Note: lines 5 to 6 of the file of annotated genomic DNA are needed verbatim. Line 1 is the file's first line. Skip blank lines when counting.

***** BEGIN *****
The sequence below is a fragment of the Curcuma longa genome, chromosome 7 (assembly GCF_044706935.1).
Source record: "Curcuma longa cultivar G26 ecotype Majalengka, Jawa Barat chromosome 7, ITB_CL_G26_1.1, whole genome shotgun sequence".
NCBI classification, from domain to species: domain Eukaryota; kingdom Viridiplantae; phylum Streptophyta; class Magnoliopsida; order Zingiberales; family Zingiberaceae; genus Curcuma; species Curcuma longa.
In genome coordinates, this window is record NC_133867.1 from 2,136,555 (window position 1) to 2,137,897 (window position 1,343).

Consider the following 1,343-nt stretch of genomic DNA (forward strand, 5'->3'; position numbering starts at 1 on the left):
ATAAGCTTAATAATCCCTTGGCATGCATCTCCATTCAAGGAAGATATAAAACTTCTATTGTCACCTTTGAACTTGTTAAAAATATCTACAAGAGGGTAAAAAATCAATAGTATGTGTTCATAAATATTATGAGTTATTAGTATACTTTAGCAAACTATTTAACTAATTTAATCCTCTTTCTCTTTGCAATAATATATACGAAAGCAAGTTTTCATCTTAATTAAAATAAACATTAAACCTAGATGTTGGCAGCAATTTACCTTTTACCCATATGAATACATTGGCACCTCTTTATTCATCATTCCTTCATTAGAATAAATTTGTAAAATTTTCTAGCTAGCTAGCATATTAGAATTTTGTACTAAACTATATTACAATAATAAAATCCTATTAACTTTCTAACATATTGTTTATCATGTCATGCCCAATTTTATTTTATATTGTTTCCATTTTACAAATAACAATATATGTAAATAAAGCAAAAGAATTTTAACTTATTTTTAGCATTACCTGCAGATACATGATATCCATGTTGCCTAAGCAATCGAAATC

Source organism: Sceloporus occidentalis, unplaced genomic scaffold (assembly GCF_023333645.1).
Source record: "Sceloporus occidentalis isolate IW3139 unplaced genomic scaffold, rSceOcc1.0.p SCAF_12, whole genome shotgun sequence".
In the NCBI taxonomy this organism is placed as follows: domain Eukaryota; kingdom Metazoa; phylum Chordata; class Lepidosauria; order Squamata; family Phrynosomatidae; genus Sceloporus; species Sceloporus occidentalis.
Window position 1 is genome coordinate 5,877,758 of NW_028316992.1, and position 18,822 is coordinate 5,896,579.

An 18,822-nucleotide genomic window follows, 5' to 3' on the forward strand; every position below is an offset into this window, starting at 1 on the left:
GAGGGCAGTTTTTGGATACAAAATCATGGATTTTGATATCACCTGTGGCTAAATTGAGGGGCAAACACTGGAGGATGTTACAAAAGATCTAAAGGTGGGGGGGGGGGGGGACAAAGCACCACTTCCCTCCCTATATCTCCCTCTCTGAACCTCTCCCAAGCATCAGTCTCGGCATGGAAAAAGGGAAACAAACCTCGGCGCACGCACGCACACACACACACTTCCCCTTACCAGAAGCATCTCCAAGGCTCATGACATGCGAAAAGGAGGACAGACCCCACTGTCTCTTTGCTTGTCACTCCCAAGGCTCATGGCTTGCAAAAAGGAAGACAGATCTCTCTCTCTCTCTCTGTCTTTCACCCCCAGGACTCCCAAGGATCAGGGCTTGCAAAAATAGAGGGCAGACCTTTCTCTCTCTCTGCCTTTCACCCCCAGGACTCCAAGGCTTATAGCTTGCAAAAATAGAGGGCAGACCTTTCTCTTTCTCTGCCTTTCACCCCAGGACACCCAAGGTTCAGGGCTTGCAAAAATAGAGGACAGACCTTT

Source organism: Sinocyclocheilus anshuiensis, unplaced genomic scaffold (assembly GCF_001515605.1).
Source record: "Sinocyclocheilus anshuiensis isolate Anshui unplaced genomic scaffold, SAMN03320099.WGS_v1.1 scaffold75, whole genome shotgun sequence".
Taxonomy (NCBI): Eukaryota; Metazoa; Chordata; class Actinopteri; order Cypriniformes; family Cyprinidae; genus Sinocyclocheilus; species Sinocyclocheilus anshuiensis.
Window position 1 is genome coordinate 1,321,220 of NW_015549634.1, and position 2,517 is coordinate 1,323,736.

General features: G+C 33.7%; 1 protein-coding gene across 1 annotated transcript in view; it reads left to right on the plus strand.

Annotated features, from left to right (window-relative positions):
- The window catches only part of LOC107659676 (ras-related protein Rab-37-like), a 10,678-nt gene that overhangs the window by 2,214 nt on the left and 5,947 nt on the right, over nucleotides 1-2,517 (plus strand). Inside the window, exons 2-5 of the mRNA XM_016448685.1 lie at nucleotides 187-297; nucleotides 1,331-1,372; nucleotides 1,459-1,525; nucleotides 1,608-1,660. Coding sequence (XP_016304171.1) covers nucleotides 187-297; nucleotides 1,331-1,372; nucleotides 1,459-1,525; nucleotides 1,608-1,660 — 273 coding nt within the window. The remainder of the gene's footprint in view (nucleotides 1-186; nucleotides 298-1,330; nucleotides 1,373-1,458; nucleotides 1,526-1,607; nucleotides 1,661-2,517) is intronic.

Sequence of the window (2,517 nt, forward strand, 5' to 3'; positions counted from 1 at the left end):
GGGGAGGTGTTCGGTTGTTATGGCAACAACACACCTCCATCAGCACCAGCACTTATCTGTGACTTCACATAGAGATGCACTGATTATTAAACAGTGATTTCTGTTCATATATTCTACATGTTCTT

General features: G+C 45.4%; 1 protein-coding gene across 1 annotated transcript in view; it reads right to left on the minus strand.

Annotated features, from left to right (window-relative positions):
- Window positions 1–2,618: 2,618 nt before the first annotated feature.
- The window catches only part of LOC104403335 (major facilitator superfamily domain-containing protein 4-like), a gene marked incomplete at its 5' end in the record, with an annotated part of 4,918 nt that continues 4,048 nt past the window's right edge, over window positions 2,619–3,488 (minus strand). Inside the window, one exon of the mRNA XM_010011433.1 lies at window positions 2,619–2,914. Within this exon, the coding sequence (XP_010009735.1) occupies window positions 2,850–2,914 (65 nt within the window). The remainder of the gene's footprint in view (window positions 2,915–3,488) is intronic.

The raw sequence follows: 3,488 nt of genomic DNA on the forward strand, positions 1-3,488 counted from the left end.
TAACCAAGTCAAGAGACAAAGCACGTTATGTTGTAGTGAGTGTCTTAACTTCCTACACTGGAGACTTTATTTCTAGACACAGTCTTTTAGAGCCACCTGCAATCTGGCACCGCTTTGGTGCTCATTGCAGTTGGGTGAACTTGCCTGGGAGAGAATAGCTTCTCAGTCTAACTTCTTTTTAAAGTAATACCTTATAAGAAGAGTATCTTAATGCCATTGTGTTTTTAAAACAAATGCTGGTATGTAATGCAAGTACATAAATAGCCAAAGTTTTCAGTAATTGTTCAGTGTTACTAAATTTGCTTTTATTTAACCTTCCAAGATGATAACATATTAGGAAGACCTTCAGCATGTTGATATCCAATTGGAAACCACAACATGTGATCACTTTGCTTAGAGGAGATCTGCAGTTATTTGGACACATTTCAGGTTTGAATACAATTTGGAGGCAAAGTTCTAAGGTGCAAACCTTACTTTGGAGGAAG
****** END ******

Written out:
Consider the following 1,343-nt stretch of genomic DNA (forward strand, 5'->3'; position numbering starts at 1 on the left):
ATAAGCTTAATAATCCCTTGGCATGCATCTCCATTCAAGGAAGATATAAAACTTCTATTGTCACCTTTGAACTTGTTAAAAATATCTACAAGAGGGTAAAAAATCAATAGTATGTGTTCATAAATATTATGAGTTATTAGTATACTTTAGCAAACTATTTAACTAATTTAATCCTCTTTCTCTTTGCAATAATATATACGAAAGCAAGTTTTCATCTTAATTAAAATAAACATTAAACCTAGATGTTGGCAGCAATTTACCTTTTACCCATATGAATACATTGGCACCTCTTTATTCATCATTCCTTCATTAGAATAAATTTGTAAAATTTTCTAGCTAGCTAGCATATTAGAATTTTGTACTAAACTATATTACAATAATAAAATCCTATTAACTTTCTAACATATTGTTTATCATGTCATGCCCAATTTTATTTTATATTGTTTCCATTTTACAAATAACAATATATGTAAATAAAGCAAAAGAATTTTAACTTATTTTTAGCATTACCTGCAGATACATGATATCCATGTTGCCTAAGCAATCGAAATC